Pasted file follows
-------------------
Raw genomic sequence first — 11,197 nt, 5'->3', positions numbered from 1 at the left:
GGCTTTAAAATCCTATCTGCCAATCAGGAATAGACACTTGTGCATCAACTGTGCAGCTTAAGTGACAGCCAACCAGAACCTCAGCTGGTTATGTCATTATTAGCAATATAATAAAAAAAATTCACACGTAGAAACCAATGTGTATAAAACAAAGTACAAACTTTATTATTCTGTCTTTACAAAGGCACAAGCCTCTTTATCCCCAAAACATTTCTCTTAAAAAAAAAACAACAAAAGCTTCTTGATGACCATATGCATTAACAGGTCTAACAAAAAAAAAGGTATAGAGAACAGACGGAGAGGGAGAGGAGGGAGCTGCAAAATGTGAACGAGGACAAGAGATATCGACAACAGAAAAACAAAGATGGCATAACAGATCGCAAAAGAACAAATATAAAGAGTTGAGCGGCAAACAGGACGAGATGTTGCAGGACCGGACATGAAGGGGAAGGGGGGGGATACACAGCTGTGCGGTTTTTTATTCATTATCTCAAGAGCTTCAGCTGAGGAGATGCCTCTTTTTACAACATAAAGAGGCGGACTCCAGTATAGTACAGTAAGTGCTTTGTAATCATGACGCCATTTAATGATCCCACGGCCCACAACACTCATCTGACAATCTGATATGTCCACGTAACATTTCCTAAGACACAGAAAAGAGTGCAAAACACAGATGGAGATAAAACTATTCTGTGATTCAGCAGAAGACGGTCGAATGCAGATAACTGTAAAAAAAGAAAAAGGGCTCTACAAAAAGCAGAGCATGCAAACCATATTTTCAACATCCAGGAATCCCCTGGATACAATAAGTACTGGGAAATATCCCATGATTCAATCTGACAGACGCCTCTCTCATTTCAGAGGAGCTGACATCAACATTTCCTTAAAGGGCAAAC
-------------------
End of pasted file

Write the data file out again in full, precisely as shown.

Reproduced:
Raw genomic sequence first — 11,197 nt, 5'->3', positions numbered from 1 at the left:
GGCTTTAAAATCCTATCTGCCAATCAGGAATAGACACTTGTGCATCAACTGTGCAGCTTAAGTGACAGCCAACCAGAACCTCAGCTGGTTATGTCATTATTAGCAATATAATAAAAAAAATTCACACGTAGAAACCAATGTGTATAAAACAAAGTACAAACTTTATTATTCTGTCTTTACAAAGGCACAAGCCTCTTTATCCCCAAAACATTTCTCTTAAAAAAAAAACAACAAAAGCTTCTTGATGACCATATGCATTAACAGGTCTAACAAAAAAAAAGGTATAGAGAACAGACGGAGAGGGAGAGGAGGGAGCTGCAAAATGTGAACGAGGACAAGAGATATCGACAACAGAAAAACAAAGATGGCATAACAGATCGCAAAAGAACAAATATAAAGAGTTGAGCGGCAAACAGGACGAGATGTTGCAGGACCGGACATGAAGGGGAAGGGGGGGGATACACAGCTGTGCGGTTTTTTATTCATTATCTCAAGAGCTTCAGCTGAGGAGATGCCTCTTTTTACAACATAAAGAGGCGGACTCCAGTATAGTACAGTAAGTGCTTTGTAATCATGACGCCATTTAATGATCCCACGGCCCACAACACTCATCTGACAATCTGATATGTCCACGTAACATTTCCTAAGACACAGAAAAGAGTGCAAAACACAGATGGAGATAAAACTATTCTGTGATTCAGCAGAAGACGGTCGAATGCAGATAACTGTAAAAAAAGAAAAAGGGCTCTACAAAAAGCAGAGCATGCAAACCATATTTTCAACATCCAGGAATCCCCTGGATACAATAAGTACTGGGAAATATCCCATGATTCAATCTGACAGACGCCTCTCTCATTTCAGAGGAGCTGACATCAACATTTCCTTAAAGGGCAAAC